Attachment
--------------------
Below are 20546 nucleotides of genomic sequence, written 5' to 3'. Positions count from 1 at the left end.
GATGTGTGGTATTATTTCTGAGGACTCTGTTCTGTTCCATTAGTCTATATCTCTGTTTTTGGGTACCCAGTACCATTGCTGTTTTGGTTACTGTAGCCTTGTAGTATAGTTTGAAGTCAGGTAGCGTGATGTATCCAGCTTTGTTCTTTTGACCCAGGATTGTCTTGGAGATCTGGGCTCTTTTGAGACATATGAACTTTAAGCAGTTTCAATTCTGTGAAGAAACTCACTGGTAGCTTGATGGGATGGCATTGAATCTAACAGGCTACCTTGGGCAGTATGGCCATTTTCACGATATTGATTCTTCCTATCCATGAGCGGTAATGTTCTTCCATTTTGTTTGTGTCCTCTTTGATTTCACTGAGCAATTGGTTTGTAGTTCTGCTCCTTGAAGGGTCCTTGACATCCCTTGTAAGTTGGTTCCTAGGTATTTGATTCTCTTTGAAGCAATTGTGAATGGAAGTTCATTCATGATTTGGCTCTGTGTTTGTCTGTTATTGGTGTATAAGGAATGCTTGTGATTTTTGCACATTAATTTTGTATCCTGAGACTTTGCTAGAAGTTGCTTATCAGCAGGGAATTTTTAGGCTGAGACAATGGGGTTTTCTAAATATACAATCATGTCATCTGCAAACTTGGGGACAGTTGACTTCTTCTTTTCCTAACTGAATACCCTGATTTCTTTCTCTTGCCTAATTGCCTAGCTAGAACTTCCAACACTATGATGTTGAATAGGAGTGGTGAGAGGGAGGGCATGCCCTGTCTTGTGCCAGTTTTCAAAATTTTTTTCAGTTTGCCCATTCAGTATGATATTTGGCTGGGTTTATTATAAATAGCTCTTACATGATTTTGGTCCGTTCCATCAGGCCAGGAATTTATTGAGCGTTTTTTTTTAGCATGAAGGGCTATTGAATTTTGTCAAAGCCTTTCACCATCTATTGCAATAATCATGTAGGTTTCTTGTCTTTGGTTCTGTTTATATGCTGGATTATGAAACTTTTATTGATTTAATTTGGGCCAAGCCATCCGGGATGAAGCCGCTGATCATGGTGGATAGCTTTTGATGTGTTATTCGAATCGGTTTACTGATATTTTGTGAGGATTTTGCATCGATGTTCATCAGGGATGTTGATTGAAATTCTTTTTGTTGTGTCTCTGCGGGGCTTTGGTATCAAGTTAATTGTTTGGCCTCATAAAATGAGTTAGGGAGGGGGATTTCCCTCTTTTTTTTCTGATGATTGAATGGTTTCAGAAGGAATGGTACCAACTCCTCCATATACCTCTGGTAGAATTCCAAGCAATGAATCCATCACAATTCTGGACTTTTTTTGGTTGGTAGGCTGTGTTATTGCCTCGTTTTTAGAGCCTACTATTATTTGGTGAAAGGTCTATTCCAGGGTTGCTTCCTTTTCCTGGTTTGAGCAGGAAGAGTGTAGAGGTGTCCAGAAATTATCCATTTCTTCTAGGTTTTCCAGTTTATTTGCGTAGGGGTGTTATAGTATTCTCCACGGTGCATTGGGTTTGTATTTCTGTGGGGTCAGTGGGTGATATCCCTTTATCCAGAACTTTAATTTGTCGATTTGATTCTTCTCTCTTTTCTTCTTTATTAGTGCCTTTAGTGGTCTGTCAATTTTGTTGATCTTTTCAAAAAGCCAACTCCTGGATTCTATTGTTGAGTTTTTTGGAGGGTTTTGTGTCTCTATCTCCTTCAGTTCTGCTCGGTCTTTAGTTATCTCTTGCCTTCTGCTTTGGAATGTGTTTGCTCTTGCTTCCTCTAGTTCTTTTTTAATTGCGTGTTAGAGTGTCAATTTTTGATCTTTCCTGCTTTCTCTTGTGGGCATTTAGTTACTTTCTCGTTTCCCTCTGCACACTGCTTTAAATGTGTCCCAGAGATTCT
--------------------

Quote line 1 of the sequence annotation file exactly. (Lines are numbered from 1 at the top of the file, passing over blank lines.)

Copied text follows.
Below are 20546 nucleotides of genomic sequence, written 5' to 3'. Positions count from 1 at the left end.